Vision Awards to honor contributions to goals of Martin Luther King Jr.

Vision Awards to honor contributions to goals of Martin Luther King Jr.

Fairfield University will award the Martin Luther King Jr. Vision Award to five people whose lives reflect Dr. King's vision, at the annual dinner commemorating the civil rights leader on Thursday, Jan. 26 at 6 p.m., in the John A. Barone Campus Center. They are: Paula Donovan, Senior Advisor in the office of the UN Secretary-General's Special Envoy for AIDS in Africa; Dr. John A. and Rose Marie Barone who have been leaders in supporting educational opportunity for multicultural students; Dr. Winston Tellis, the Camille and Stephen Schramm Professor of Information Systems and Operations Management in the Charles F. Dolan School of Business, who has supported efforts in Haiti and Nicaragua, as well as locally, to address issues of poverty; and Chrystie Cruz, a junior at Fairfield University, who serves as cultural director of the Fairfield University Student Association.

Paula Donovan has worked in international relations for 19 years, with a particular focus on HIV/AIDS since the mid-1990s. An alumna of Fairfield University, Ms. Donovan was posted to Nairobi, Kenya in 2000 as UNICEF's Regional Advisor on HIV/AIDS for the 23 countries of Eastern and Southern Africa. She was subsequently recruited by UNIFEM, the UN women's agency, as its Africa-wide Gender and AIDS Advisor.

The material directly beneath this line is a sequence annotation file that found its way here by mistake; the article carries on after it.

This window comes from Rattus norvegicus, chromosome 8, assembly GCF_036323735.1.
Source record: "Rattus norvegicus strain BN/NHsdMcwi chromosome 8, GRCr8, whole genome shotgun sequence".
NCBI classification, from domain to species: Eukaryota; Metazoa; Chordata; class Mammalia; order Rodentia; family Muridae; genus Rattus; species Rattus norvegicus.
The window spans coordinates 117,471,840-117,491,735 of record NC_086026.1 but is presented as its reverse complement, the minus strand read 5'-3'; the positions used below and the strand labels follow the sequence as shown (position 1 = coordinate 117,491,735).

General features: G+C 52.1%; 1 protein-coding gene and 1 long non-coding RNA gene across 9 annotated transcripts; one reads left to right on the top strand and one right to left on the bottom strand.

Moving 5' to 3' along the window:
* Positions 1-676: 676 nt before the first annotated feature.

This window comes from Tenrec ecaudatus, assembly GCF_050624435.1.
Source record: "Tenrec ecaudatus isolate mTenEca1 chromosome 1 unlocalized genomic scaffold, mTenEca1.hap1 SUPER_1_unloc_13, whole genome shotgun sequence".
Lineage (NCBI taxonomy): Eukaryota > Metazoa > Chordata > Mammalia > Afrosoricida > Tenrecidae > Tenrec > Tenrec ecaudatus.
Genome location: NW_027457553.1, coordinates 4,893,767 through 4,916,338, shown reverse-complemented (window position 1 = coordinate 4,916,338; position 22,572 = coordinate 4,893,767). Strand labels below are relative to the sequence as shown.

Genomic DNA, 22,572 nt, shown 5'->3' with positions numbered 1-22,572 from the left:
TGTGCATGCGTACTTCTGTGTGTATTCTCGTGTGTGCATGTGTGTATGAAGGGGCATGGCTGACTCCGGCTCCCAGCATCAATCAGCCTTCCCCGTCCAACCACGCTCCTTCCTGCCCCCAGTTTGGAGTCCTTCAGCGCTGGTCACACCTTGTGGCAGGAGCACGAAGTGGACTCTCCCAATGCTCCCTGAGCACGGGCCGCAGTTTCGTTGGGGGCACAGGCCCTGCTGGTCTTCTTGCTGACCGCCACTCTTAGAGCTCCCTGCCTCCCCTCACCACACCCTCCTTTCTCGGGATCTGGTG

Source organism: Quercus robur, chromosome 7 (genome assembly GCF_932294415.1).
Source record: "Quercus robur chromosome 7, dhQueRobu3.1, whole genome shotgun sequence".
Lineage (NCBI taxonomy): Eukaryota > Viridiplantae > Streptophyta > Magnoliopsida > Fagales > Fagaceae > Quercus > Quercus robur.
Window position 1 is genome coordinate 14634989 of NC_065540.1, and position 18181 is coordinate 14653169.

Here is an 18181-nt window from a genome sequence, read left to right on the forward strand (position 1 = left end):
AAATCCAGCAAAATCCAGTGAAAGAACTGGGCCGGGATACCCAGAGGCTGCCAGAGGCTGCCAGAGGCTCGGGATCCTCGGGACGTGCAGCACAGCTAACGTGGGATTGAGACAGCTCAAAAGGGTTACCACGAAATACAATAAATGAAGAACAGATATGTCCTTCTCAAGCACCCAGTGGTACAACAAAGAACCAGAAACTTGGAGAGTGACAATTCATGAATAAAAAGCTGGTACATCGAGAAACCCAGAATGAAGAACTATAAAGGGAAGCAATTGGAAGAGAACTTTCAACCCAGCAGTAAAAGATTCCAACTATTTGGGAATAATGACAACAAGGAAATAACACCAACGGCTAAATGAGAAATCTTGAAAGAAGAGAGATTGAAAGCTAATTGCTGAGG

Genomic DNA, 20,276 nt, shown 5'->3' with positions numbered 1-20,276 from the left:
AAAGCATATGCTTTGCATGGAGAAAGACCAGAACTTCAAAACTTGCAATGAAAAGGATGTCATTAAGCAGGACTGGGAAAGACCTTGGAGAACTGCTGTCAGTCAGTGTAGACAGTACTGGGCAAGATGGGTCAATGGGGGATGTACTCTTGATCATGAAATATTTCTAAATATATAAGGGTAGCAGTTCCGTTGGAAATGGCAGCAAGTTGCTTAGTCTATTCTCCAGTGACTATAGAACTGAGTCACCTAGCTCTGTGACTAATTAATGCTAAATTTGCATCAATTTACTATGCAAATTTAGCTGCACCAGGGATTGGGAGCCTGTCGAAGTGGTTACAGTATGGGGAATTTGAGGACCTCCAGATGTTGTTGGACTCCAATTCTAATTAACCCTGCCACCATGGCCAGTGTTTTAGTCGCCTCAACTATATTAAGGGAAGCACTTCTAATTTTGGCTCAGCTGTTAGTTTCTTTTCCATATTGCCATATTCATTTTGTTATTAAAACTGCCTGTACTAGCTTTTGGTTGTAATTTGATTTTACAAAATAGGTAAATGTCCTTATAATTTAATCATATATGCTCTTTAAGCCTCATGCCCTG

Image: Paula Donovan In 2003, Ms. Donovan left the UN but remained in Kenya to independently organize an "International Women's AIDS Run," Africa's first all-women's long-distance road race, designed to raise awareness of and to acknowledge the millions of women across the continent who care for those left sick or orphaned by AIDS. The race, which was the curtain-raiser for the international AIDS conference held in Nairobi in 2003, registered 11,000 female runners from over a dozen countries, and is now an annual event.

In 2001, UN Secretary-General Kofi Annan appointed a former Canadian UN ambassador and humanitarian, Stephen Lewis, his first "Special Envoy on AIDS" to advocate with African and western leaders, the international community and the world public for a stronger and more urgent global response to the pandemic. Ms. Donovan became a part-time advisor to Mr. Lewis, traveling with him to AIDS-affected African countries. Upon her return to the United States in 2004, Ms. Donovan took up her current full-time role as senior advisor to Mr. Lewis, whose recent book, "Race Against Time," reached #1 in Canada shortly after its November 2005 publication and has remained on the country's best-seller list since. In that capacity, Ms. Donovan this year will assume the added role of policy consultant on children and AIDS with the Harvard School of Public Health's Francois X. Bagnoud Center for Health and Human Rights.